Some have said that the Moody Blues, the bombast of rock music. Rush is the gradual bombast of The Moody Blues to higher, nor excessive and electronic heights. In the process, they have one of the most accessible progressive rock albums. “Tom Sawyer” starts the album with one of the three most progressive songs on the album, with the two other “camera eye” and “Witch Hunt”. All three in glory too bombastic and sophisticated with exquisite overblown keyboards of different types. This song, with its hard guitar and synthesizer-driven music is about what Mark Twain, Tom Sawyer would be like in today's world. One of the best lines from this song is: And what you say about his company Is what you say about society. The truth is that these texts, however, present unpleasant Tom Sawyer, you can believe that it is your criticism of him is that at the heart of the problem of society, a great variation on a theme that is at least Janis Ian's “Society's Child.” The music and lyrics are incredibly catchy for a progressive rock song. Science fiction is often a theme in a lot of progressive music, and “Red Barchetta” is in this category. The song is about a future in which gasoline-powered cars are prohibited. The song of the protagonist gladly attend his uncle's farm, where a Red Barchetta is hidden in the barn. Our hero loves to joy rides, racing again on a bridge to the police cars that are too large to them. After our hero returns, he dreams with his uncle at the fireside. Even if we do not know what they are dreaming, we think it is a dream from the time when fast cars ruled the road, and the joy of driving, how fast you can go and not whether one could all. “YYZ” is an excellent rock instrumental. The rhythm is very catchy and accessible. YYZ is the airport code for Toronto, where the group went to them from their big hometown Sarnia, Ontario. The next song was the last one on the first page of the band or album. “Limelight”, was a bona fide hit for the group, and was sufficient for progressive people, together with the other Rush hits in the 80s that progressive rock was not yet dead. While the song has some elements of progressive, it also has elements of mainstream rock. “The Camera Eye” is a perspective of New York and London in absolute electronic excessiveness. The texts in the light of the overwhelming seat keyboards on this piece, the slightly exaggerated piece on the CD, and maybe one of the most advanced. Rush usually enjoys artistic and descriptive texts, but the lyrics are very understated with the music, the visual perspective of a bird's eye view of New York and London. This song has all the elements that critics of progressive rock love to criticize, which means it is one of my favorite songs on this album. “Witch Hunt” is threatening and chilling. Keyboard was a heavy bass track to chill you to the bone, as you imagine the crowd that chased Frankenstein, or the Wolf Man, or the crowd after everyone who is not like USA. This track has the edge on the album and also the progressive. The lyrics are reasonably accessible, but the grim music takes some time to appreciate another of my favorites from this album. The last song is a bit of a departure from the norm Rush. Vital Songs “is a kind of reggae beat in the style of the police, for example, the style of” Do not Stand So Close to Me “. The song gave me a while to get to, because the style is very different from everything else on this album. Furthermore, it is probably the most mainstream styling in every song on the album. I will not try to interpret the wonderfully poetic and obscure texts. Rush managed a progressive rock album, which is close to the edge of progressive rock, sometimes over more into the mainstream, so that the album is accessible. A large part of the music is catchy, even if most of the texts to understand, take some time. Many fans of the Rush's best album. I found it good enough that in the preparation for this review is still in my car's stereo for two weeks. A truly great album.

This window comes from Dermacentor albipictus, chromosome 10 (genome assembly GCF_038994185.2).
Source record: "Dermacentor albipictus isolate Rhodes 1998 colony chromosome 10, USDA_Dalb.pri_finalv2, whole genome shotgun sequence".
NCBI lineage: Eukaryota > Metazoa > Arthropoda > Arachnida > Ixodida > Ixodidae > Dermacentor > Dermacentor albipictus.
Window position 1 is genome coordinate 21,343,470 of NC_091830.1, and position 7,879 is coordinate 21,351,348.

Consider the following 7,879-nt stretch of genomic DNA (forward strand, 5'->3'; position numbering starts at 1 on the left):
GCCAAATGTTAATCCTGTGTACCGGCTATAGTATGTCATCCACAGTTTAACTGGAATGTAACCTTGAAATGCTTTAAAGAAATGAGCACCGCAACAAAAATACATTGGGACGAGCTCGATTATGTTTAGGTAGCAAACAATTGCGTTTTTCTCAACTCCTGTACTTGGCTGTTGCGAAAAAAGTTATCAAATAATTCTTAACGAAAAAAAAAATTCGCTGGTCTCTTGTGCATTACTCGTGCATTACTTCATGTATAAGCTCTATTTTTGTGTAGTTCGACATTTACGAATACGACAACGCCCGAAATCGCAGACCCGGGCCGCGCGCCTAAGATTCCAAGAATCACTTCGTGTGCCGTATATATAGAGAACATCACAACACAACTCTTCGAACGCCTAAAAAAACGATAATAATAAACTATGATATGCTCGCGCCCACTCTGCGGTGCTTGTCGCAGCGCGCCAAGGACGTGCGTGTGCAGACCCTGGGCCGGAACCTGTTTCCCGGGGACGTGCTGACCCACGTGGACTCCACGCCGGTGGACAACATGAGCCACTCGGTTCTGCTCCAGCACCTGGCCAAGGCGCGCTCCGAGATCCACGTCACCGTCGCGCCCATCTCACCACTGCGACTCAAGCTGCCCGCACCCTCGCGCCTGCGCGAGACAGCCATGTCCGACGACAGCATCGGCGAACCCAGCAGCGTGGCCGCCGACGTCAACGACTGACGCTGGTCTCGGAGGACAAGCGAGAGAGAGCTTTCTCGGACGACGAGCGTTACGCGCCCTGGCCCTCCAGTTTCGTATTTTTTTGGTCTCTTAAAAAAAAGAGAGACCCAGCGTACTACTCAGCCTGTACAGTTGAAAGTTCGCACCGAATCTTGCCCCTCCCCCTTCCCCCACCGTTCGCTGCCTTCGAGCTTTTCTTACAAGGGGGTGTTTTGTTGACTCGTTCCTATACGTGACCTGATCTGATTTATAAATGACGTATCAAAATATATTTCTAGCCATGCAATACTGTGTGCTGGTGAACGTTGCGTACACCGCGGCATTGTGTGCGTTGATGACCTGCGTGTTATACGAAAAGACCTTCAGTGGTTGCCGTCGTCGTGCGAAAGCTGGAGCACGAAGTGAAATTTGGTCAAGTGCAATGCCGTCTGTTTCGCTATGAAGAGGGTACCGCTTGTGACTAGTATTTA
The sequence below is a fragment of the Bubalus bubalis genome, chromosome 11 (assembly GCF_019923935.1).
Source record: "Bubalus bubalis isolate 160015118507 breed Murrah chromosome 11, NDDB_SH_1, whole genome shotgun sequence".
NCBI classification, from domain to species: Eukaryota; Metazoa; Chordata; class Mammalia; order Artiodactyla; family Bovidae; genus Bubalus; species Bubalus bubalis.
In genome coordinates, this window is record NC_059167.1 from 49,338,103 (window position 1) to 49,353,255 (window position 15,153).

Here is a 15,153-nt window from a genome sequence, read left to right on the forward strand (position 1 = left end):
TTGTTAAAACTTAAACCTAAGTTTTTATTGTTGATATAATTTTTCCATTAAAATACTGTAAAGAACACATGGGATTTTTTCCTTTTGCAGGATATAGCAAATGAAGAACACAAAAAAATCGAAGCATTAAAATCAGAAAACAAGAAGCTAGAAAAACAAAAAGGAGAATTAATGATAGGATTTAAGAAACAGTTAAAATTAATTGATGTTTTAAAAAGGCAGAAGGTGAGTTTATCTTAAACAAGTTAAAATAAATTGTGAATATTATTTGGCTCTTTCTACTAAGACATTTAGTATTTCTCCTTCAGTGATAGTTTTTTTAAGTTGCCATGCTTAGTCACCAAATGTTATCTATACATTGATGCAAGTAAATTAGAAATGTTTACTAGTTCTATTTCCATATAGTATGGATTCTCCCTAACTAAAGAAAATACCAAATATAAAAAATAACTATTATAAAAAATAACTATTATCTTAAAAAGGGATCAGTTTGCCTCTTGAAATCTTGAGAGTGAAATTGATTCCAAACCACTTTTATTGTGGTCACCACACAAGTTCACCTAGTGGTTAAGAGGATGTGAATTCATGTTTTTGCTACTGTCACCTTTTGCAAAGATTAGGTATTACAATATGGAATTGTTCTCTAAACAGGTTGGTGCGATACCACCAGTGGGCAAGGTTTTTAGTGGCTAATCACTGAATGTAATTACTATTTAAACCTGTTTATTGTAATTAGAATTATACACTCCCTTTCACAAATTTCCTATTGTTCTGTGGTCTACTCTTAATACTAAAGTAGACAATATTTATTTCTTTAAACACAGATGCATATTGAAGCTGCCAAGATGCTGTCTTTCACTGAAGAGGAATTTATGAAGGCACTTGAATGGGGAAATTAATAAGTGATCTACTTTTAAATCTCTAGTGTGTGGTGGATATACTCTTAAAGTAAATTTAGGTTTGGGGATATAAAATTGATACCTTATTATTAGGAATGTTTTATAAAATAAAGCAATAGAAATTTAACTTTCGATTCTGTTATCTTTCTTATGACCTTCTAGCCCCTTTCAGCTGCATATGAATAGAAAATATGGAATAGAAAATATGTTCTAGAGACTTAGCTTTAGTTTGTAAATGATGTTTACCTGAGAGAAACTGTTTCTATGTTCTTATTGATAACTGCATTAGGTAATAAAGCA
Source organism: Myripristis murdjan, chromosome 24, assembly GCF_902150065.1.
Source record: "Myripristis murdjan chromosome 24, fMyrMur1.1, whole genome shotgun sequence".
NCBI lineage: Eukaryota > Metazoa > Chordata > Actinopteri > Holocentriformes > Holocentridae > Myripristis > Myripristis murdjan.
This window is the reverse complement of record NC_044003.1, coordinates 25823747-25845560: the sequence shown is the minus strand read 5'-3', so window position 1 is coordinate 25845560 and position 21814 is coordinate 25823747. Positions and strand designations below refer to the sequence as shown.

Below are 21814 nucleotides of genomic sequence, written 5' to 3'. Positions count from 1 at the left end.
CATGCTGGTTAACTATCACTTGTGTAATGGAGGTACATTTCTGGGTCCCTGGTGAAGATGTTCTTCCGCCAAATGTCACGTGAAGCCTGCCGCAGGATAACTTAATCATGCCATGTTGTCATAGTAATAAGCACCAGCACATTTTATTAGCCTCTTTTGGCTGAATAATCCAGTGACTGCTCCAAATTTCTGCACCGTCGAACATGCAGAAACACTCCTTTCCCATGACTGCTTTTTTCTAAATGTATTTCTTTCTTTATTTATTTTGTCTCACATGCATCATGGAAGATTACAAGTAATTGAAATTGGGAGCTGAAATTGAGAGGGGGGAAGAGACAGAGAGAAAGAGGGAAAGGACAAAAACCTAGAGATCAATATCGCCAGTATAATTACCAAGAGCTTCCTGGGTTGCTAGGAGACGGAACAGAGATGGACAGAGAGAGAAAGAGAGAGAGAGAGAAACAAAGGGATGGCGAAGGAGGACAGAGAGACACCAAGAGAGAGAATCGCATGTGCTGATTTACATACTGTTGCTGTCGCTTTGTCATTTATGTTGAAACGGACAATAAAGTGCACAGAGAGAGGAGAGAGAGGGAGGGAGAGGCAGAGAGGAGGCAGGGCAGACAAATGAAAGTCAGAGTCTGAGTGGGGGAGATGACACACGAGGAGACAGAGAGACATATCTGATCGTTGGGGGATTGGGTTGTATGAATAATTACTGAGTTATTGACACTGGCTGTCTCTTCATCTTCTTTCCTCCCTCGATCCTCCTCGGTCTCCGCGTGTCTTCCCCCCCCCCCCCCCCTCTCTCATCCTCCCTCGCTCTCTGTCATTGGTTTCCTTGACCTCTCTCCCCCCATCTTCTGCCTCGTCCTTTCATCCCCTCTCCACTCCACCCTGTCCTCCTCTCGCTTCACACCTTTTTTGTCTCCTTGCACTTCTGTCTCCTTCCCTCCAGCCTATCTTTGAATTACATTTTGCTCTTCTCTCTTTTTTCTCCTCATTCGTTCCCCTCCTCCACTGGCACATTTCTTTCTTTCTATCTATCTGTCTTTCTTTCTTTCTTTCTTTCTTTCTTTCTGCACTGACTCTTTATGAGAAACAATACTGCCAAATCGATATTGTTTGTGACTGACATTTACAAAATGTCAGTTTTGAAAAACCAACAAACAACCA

5. Vivica says:

    4.0 out of 5 stars
    Rush Remasters a missed opportunity
    Moving Pictures is a classic album of great songs, performed with unmatched innovation and artistry by the classic power trio Rush.

  6. Hunter says:

    4.0 out of 5 stars
    MFSL 24K review.
    A little better than the the 1997 remaster, deeper bass and you hear F/X clearer, but not a major impovement like 2112 was!

  7. Anonymous says:

    5.0 out of 5 stars
    Arguably the best Rush album
    Moving Pictures might be Rush’s best album. Certainly a lot of fans think it is. To me, this album was the last album of “old” Rush, a period of time from 1974 to 1981 when…

  8. Waldo says:

    5.0 out of 5 stars
    Classic/Progressive Rock Masterpiece
    Rush’s eigth studio release from 1981 “Moving Pictures” is without question one of the greatest classic/progressive rock albums of all time, as well as the band’s best and most…

  9. Emele says:

    5.0 out of 5 stars
    The first record album I ever bought – still sounds great
    I bought this when it came out in vinyl as my first album. This is classic; I can’t believe my taste was that good back then. Not a bad song on here.

  10. Cailean says:

    5.0 out of 5 stars
    Rush – Moving Pictures
    This item came just as described. Sleeve is in great condition. Record has minor scratching, and caused it to skip a little, but description mentioned that, so all is…

  11. Avice says:

    5.0 out of 5 stars
    Classic Rush goodness
    “Moving Pictures” marks the equilibrium synthesis of the proggy late-70s era of Rush and the 80s analog-synth heaven that is the 80s era of Rush.

  12. Yan says:

    5.0 out of 5 stars
    Probably the best prog-pop record made
    On this record Rush solidified its status as one of arena rock’s biggest and best bands. What I like most about this album is that it’s loaded with hooks, but it doesn’t actually…